Wednesday, December 18, 2013

Review of "Corpse Flower, Luna Moth" by Daniel Tobin

"Corpse Flower, Luna Moth" by Daniel Tobin was offered by Poets.org's Poem-A-Day on December 18, 2013.  A link to the poem, including the poet's notes, may be found here:

http://www.poets.org/viewmedia.php/prmMID/23809?utm_source=PAD%3A+Corpse+Flower%2C+Luna+Moth+by+Daniel+Tobin&utm_campaign=poemaday_121813&utm_medium=email

The poem is arranged in two parts, each having seven quatrains.  The first part is a poem about the corpse flower (pictured).  The second part is a poem about the luna moth, except for the final quatrain.

Each line in each stanza is arranged in an irregular manner rather than flush to the left margin.  There are internal rhymes throughout, and alliteration is used liberally.  Some words are deliberately split between lines in order to produce puns, for example "…amorpho- / phalos, misshapen / swelling."  Splitting "amorphophalos" (the genus of the corpse flower is Amorphophallus) in this way brings to mind the phallic appearance of the corpse flower.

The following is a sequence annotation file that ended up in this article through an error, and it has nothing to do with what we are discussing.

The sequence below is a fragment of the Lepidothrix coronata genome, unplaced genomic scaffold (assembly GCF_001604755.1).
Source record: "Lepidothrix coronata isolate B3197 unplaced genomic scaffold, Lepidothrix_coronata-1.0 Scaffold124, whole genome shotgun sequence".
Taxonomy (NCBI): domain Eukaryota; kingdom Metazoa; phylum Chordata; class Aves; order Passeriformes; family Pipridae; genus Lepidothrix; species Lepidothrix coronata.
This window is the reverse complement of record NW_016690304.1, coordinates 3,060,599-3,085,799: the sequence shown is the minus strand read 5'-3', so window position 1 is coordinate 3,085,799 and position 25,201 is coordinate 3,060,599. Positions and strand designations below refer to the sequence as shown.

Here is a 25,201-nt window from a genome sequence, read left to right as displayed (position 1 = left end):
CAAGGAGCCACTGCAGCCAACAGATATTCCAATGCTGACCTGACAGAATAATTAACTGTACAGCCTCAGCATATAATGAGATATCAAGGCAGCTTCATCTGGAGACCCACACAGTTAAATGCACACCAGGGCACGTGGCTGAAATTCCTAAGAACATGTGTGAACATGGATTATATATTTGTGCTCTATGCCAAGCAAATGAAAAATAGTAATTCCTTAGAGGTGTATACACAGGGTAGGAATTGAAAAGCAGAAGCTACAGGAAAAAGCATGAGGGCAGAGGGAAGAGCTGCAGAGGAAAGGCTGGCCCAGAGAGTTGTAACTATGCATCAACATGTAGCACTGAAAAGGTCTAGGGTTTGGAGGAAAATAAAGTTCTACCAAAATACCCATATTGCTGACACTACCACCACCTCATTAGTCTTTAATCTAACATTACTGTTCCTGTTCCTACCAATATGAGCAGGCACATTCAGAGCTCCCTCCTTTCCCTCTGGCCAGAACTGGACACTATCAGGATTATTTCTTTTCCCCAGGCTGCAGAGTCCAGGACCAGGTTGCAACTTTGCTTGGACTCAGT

The final quatrain contains the message that the poet wishes to convey or have us ponder.  According to the poet's notes, the theme of the poem is "language and the word that eludes utterance."  A good poet can create characters, plots, and/or settings that surround a poem and yet do not appear directly in the poem.  Prose writers can do this too--and when they do, their prose is often described as poetry.

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